You want to relax, conserve energy and keep your movements to a minimum. The best way to proceed is to pick where you want to dive to, go all the way to the bottom and just lie there and wait. The biggest mistake I see new divers make is diving half way to the bottom and then swimming along mid-water. This is a huge waste of oxygen and more importantly you’ll be scaring off every fish in the vicinity. Relax and let the fish come to you. Each fish species has its own peculiar habits and the challenge of the sport is learning ways to exploit them.
Don’t let yourself become to fixated on depth and how long you can hold your breathe for. Most of the fish we target are found in the top few metres and about 30 seconds is more than enough to get a good feed.
Good spearos are good freedivers but this is a means to an end and the best spearos are those who understand the underwater environment and their prey the best. No amount of holding you breath in the bath is going to help this.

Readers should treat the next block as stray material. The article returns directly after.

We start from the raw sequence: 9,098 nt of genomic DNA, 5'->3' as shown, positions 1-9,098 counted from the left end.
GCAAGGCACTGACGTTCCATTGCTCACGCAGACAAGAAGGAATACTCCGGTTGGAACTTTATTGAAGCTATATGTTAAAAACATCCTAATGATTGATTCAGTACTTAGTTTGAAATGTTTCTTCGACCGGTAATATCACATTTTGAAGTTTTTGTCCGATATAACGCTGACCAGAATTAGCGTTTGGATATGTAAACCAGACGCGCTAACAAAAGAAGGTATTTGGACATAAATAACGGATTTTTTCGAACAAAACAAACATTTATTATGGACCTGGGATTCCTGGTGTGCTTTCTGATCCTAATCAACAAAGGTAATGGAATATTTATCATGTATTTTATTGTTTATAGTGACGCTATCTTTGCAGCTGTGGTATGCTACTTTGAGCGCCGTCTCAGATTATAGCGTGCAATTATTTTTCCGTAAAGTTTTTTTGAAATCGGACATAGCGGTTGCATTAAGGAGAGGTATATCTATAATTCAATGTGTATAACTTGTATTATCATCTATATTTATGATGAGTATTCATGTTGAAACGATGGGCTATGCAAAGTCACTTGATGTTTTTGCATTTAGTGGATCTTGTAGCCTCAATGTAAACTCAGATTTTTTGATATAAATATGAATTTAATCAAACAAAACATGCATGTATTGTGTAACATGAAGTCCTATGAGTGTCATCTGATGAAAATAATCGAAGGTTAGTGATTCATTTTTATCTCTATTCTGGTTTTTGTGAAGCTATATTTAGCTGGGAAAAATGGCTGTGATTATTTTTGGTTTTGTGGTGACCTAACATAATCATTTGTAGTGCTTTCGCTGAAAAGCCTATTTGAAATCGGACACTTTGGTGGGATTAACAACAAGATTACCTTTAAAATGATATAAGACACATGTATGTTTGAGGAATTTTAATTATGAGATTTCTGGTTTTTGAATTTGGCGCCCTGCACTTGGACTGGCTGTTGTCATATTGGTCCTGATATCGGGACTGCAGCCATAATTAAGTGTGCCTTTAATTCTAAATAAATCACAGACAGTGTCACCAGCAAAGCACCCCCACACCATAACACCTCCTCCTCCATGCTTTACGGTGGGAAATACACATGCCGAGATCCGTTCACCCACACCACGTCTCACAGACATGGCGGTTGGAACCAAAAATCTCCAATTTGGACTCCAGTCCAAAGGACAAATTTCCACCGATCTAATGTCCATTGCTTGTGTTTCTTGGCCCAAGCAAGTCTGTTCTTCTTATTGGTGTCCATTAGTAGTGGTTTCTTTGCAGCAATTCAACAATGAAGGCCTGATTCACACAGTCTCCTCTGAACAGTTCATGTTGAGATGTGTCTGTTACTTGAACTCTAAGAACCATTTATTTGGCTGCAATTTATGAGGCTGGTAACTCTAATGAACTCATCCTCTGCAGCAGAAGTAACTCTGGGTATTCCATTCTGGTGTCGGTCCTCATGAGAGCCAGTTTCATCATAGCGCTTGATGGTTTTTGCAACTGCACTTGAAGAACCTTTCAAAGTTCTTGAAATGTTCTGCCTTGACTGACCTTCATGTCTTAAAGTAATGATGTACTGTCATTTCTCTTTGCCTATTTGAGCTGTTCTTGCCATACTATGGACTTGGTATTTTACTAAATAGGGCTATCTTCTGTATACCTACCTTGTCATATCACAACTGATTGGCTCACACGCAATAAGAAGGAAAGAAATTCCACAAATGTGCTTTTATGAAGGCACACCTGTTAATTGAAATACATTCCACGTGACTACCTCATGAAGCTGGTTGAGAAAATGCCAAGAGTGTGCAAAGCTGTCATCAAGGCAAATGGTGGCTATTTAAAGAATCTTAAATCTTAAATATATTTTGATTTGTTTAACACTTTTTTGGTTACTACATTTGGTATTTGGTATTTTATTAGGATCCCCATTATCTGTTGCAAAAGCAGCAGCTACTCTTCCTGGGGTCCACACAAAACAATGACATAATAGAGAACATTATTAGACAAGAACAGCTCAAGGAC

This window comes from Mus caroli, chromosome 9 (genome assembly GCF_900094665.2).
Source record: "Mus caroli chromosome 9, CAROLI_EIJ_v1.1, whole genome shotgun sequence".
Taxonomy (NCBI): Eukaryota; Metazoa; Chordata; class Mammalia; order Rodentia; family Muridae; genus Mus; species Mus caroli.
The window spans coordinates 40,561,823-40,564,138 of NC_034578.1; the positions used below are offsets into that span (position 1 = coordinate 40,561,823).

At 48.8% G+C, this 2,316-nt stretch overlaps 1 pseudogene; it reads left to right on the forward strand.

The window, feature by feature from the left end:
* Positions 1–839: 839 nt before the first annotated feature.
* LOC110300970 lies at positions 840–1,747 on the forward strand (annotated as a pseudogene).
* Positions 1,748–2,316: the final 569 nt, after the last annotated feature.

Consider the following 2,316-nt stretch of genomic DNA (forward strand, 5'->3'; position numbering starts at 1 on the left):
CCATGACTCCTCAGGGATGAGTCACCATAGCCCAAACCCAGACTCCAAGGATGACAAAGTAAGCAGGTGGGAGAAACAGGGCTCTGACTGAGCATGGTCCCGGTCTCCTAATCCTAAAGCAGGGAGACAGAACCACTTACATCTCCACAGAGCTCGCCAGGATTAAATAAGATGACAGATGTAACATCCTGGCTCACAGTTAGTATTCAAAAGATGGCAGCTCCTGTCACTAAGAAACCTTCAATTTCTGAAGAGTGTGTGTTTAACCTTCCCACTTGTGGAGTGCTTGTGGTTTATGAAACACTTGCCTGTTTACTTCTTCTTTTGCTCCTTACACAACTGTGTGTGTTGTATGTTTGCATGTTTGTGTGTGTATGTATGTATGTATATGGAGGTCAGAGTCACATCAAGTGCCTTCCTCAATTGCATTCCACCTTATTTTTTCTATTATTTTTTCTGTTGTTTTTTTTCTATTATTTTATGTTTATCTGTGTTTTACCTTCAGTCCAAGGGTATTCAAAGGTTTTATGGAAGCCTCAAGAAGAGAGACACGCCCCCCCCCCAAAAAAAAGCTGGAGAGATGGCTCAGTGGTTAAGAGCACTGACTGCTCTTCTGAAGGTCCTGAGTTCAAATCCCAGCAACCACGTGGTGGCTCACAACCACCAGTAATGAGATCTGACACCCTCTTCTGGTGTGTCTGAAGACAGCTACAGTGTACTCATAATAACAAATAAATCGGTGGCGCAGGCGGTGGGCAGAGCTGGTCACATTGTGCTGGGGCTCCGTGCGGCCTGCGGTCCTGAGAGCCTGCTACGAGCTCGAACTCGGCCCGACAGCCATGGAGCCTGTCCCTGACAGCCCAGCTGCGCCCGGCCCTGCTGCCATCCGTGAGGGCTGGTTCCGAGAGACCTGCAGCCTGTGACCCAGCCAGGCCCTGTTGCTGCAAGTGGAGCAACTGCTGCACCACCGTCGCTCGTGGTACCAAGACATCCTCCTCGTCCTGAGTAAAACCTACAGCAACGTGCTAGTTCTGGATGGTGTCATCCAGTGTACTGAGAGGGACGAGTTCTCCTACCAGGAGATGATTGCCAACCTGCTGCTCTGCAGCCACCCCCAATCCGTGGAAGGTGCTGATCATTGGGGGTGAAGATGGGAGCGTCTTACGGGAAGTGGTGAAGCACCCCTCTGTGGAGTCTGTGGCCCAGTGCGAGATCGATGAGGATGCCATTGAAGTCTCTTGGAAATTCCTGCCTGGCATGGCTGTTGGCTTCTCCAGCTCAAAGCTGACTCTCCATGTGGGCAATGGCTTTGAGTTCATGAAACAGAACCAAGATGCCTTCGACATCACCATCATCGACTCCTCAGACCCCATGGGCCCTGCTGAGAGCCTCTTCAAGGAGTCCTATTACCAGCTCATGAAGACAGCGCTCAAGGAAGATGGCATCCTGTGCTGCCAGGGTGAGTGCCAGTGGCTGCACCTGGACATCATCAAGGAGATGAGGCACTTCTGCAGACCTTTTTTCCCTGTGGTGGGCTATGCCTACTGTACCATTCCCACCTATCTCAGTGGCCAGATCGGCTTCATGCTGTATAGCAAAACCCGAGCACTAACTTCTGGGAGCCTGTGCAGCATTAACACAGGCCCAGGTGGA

The best way to learn is by following another experienced diver for a day or two. Leave your gun behind and just follow and observe everything he does. There are many courses you can do that will help you to increase your breath hold but if your real target is to shoot more fish, I think they are a waste of time and money. Spend that money by going on guided charter trips and learn about fishing.
The boring truth is that good breath hold comes with comfort in the water and experience.
So if you’re curious to see what’s actually under the boat and are ready for a new challenge, get yourself kitted, join your local spearfishing club and immerse yourself in this fantastic sport.